Chris Gill, Director of Risk and Insurance Markets for Over-C, talks about emerging technologies and how IoT and 5G are transforming insurtech. Chris Gill is Director of Risk and Insurance Markets at UK-based insurtech Over-C, specializing in data sources and analytics solutions. He is passionate about data, analytics and IoT connected technologies, and these technologies appear to be changing the way we understand and manage risk, particularly in the insurance industry. He is also the former Head of Risk Solutions at QBE, specializing in digital transformation, connected risk management and IOT software for digital partnerships. Let's hear from Chris Gill how much the IoT and more connectivity will change insurtech in the near future.
How much do IoT devices affect the events in the insurtech sector, and in which areas has the increase been seen the most?
- IoT is certainly nothing new, although it has been around in one form or another since the 1980s. We are now at a time when almost all industries are using IoT to some degree, with connected smart environments capturing massive amounts of real-time data. Despite the obvious benefits of real-time data in insurance, especially commercial Accident and Property insurance, it still relies heavily on static risk factors when selecting and pricing insurance policies. There is now a wave of excitement in the global insurance market about the possibilities offered by the IoT and customer dynamic risk data, but overall uptake has been slow.
What are the biggest challenges insurtechs face in managing the data they collect and why?
- I would say that the biggest challenge facing the insurance industry when it comes to digitalization in general is the lack of a technology-driven talent pool. Recently, some of the biggest insurers have been looking into the tech industry to recruit innovators to help modernize systems and processes for the digital age, but there isn't a ready pool of Insurtech professionals per se. It is critical that the insurance world change its culture to become more digitally informed to take advantage of the right use of IoT.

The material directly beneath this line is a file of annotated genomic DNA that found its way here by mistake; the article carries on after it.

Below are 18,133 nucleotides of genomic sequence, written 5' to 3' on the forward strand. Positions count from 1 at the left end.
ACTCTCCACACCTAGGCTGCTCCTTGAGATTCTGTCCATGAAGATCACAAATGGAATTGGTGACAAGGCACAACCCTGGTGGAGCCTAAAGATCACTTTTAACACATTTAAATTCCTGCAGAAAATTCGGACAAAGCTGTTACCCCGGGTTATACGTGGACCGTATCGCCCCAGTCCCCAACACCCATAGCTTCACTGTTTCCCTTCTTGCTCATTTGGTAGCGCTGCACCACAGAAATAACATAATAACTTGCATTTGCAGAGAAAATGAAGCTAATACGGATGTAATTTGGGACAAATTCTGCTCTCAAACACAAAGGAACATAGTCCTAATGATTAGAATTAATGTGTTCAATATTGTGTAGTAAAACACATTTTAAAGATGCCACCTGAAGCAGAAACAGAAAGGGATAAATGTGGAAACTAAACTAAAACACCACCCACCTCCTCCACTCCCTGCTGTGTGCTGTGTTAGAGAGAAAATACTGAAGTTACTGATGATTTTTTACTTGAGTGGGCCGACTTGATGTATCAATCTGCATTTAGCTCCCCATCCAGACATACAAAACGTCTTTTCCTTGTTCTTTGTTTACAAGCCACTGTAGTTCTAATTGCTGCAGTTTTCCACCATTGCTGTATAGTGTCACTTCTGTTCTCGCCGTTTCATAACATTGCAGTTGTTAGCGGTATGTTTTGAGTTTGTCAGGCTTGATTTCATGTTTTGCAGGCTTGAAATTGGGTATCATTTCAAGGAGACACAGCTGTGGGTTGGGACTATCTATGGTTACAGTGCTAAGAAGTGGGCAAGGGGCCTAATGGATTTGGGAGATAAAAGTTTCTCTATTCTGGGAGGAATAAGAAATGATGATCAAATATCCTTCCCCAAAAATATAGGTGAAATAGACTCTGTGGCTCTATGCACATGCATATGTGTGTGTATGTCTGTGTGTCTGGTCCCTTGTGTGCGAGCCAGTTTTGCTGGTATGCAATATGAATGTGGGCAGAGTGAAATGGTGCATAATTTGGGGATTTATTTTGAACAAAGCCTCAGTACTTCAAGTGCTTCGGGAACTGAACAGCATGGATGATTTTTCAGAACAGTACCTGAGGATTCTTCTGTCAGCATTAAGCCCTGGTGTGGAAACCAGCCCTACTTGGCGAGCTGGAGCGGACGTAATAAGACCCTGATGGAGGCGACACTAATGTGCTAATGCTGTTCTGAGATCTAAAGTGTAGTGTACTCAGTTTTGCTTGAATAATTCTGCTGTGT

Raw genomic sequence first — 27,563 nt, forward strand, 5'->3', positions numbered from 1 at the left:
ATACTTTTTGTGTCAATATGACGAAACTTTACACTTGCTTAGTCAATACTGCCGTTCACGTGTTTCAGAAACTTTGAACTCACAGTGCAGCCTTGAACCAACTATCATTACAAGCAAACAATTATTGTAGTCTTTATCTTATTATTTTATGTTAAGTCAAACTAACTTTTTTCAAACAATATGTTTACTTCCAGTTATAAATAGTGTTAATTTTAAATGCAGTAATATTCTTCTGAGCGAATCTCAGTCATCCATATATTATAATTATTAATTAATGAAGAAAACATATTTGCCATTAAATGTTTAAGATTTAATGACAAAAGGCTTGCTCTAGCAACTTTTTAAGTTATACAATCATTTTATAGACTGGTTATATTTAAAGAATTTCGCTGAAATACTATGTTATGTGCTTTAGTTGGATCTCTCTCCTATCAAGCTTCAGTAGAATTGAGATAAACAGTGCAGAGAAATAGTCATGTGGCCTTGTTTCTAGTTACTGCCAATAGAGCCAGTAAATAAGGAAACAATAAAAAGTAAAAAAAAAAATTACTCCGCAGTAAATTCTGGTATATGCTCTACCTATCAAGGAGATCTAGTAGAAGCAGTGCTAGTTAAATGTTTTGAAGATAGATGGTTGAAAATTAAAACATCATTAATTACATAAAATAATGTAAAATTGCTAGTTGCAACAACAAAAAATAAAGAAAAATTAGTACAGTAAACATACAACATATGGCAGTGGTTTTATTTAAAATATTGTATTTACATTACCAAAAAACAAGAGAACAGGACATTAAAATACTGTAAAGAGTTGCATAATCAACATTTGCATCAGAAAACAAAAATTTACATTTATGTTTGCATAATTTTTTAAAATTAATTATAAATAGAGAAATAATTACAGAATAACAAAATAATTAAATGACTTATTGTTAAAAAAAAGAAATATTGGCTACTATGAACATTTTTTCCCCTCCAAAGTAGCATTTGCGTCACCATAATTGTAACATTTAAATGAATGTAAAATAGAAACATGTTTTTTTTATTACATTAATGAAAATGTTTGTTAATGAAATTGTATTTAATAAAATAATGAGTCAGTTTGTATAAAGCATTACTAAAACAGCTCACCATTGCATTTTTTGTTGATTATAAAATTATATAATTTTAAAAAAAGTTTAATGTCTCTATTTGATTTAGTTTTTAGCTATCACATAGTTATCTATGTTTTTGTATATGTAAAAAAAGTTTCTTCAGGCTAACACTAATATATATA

What effect will 5G, which has become a mainstream service, have on insurtechs? Will they end up with more data than they can process?
- The infrastructure for data collection and analysis is actually already there, and 5G really serves to improve existing data processes rather than transform them. The insurance industry should focus on improving the fundamentals of data operations by improving areas like data governance rather than relying on shiny new things like 5G. Bottom line: 5G will be a nice boost for digital operations in the insurance industry, but the industry can't fool itself that it doesn't have much to do with core data processes before reaping the benefits of 5G.
From a security standpoint, what should insurtechs do to protect themselves and their customers from this increased device use?
- With more connections there is always more risk. In the insurance industry, which is slow in transitioning to the digital world, this risk will be very different from the risk faced before, so it is imperative that insurance companies do their due diligence when looking for a technology partner. they follow the minimum security standards expected of a modern, digitally enabled business.
What does Insuretech's future look like regarding IOT, and what are the trends we will watch in the next 12 months?
- From collecting dynamic risk data and ultimately developing a deeper understanding of their customers' risk quality, there are some great opportunities for the commercial insurance industry if they can effectively connect and harness the power of their customers' IoT. Customers adopting IoT have experienced significant improvements in ESG, risk mitigation, and assertions defensibility. In terms of trends to watch out for, I think we will soon start to see many more insurers monitoring dynamic risk factors, enabling them to more accurately select and price their commercial Accident and Property policies for customers, and to offer more focused added value.